Pre-History

Stonehenge
Stonehenge, neolithic structure dating to perhaps 2500 BCE

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First a definition; pre-history is basically the time "before history" or "before civilization" emerged. In other words, it was the time before the emergence of cities and the time before the use of writing, which makes it roughly everything before 3000 BCE, prior to the development of cities in Mesopotamia.

Considering the very long time period before 3000 BCE, we might divide that period into two stages: the Paleolithic (old stone age) and the Neolithic (new stone age) eras.

Humans, and their hominid ancestors, have seemingly inhabited the earth for a very long time now--but still not nearly as long as the dinosaurs--but consider that the period of time studied in this course, that is, the history of world civilizations, occupies only a comparably small fraction of that existence, the last five thousand years.  Scientists, such as Mary Leakey, have worked to fill in the missing information about the evolution of early humans and hominids (the human-ape family), although much still remains unknown or is just fragmentary. What is now somewhat certain is that the earliest hominid fossils have been dated to four million years ago, while the emergence of Homo sapiens dates to only forty-to-fifty thousand years ago. (This date is still being discussed.)

Two of the key precursor conditions to the successful emergence of civilization (life in cities) were the domestication of certain animals and the development of settled, systematic agriculture (the Agricultural Revolution).  When those occurred, we have the transition from the Paleolithic to the Neolithic--that did not happen all at once--and that transition was traditionally dated as 3000 BCE. But in recent years, archaeologists and anthropologists have made a number of discoveries at various sites around the world that have pushed back the date of the Agricultural Revolution that led to the Neolithic period to perhaps between 4000 and 10000 BCE. Scholars also now think that the Agricultural Revolution happened in far more places around the world than once thought possible (not just Mesopotamia).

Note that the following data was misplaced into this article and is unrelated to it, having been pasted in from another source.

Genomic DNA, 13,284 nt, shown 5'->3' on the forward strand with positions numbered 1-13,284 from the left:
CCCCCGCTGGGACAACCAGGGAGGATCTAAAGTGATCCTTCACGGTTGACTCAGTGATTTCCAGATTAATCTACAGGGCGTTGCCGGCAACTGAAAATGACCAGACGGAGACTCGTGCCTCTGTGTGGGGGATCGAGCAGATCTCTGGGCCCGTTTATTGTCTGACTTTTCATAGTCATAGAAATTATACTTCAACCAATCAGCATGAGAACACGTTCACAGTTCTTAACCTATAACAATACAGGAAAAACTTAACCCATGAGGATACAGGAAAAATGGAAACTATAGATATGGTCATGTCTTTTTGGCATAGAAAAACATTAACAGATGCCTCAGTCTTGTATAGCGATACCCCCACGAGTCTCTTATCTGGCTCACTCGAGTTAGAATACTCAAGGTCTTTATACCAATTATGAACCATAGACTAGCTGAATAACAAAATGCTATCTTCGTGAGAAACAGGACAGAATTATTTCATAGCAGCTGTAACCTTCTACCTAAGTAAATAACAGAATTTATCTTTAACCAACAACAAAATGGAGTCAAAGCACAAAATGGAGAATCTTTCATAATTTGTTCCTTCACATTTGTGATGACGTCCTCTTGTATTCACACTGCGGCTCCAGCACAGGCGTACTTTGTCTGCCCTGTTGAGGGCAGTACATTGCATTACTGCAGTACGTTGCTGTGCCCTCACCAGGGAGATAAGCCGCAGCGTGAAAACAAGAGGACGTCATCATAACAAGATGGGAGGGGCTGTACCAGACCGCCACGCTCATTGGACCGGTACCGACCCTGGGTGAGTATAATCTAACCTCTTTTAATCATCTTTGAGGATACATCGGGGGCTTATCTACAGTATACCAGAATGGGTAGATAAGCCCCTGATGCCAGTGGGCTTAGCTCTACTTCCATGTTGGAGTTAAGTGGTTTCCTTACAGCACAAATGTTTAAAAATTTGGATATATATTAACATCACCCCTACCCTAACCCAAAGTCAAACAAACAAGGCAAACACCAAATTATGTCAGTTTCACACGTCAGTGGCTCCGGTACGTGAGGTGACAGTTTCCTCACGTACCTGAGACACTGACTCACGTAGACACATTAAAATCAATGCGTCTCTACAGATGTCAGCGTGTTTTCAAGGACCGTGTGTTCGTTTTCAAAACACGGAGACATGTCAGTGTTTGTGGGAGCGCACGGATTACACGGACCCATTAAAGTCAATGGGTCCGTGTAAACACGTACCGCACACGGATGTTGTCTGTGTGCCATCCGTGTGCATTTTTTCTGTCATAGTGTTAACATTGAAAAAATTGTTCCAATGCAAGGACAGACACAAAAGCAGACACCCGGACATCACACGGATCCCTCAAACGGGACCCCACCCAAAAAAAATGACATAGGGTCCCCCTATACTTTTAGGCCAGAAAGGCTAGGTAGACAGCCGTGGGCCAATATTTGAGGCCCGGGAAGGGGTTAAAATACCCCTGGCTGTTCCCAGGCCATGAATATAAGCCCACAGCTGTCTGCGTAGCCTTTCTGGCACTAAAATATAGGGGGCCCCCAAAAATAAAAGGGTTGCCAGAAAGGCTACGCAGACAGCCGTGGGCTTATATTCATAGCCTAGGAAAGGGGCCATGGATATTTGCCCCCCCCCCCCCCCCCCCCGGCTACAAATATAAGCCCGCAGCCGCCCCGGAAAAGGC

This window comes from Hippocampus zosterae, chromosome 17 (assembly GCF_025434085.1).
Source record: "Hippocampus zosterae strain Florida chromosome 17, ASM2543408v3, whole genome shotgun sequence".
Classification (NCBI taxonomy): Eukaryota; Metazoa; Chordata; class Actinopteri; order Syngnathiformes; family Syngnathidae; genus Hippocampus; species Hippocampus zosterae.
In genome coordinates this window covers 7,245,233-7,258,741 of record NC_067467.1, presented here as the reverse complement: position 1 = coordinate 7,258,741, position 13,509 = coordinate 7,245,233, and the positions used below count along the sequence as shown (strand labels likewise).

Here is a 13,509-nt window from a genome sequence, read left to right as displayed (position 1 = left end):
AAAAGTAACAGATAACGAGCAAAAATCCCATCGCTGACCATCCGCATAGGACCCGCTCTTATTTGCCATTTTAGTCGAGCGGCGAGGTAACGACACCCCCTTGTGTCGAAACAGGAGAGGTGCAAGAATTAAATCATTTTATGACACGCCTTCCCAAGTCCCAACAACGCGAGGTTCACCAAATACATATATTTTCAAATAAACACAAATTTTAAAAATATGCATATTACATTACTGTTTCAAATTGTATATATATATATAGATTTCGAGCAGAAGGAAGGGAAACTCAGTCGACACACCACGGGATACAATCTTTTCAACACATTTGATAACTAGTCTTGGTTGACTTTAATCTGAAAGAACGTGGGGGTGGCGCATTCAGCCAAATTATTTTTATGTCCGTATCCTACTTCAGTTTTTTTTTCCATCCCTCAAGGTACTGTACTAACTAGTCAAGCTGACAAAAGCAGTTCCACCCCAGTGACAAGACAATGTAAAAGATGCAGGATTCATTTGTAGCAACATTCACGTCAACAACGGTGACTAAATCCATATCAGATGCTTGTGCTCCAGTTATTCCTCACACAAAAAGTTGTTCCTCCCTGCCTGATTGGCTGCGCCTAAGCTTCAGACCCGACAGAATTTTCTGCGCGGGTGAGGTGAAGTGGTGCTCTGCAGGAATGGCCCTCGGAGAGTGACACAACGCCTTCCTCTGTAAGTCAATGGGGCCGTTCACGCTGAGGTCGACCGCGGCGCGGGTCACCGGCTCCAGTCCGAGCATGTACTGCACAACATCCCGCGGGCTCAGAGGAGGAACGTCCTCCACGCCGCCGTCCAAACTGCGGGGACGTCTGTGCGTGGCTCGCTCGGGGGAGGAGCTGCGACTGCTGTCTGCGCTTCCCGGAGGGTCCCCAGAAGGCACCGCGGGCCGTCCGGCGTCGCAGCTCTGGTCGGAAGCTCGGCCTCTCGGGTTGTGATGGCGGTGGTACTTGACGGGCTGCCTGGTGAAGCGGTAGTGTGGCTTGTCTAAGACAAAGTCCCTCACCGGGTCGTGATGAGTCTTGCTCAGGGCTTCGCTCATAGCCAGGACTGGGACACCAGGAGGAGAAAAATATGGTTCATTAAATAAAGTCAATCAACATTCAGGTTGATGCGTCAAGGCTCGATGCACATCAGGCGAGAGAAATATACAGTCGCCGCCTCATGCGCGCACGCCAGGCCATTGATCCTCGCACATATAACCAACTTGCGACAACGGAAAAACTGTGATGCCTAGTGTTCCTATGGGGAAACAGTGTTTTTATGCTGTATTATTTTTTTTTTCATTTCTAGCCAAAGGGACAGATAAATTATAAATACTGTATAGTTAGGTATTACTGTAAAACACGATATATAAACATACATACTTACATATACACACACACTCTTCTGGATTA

Further, in the last decade or so, scientists and researchers have been making important discoveries about human society in the Paleolithic. One of the most recent discoveries has been the site of Gobekli Tepe in southeastern Turkey (see the article in Smithsonian magazine or check the Wikipedia entry). Scientists and scholars are not quite unanimous yet in how exactly to interpret the site, but it certainly appears to have been some kind of religious shrine/site/temple, and that would push back the dating of how early mankind was engaged in any kind of formal, ritualistic religious observations. Note that the construction of such a temple, if it is a temple, would have required a far greater degree of community organization and mobilization than previously thought possible from a hunter-gatherer society. It is also clear to me that as we study these early sites, often with the use of better and more advanced technology, we are amazed at how skilled our earliest ancestors were. See, for example, recent revelations about the construction and purpose of megaliths at Stonehenge (Because the URL often changes, try searching "secrets of Stonehenge" on YouTube.) and Secrets of Easter Island. (Note that it is worth watching on PBS!) There is also a National Geographic video (Actually there are several.) on the Secrets of Stonehenge.

Now there are important discoveries being made in North and South America which may change the previously-accepted timing of the arrival of humans and their migration through the Western hemisphere. See Simon Romero, Discoveries Challenge Beliefs on Humans’ Arrival in the Americas.

If you are interested, check out the Genographic Project, administered by National Geographic, which focuses on ancient human ancestors and migrations.  The project also allows you to check your own ancient ancestors via a DNA test.  (Catherine Damer has shared her experiences with the project; Catherine has also shared some pictures and information on petroglyphs of the Taino Indians that can be seen in Puerto Rico.)

Some recommended online lectures and websites:

 
 

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For information contact cevans@nvcc.edu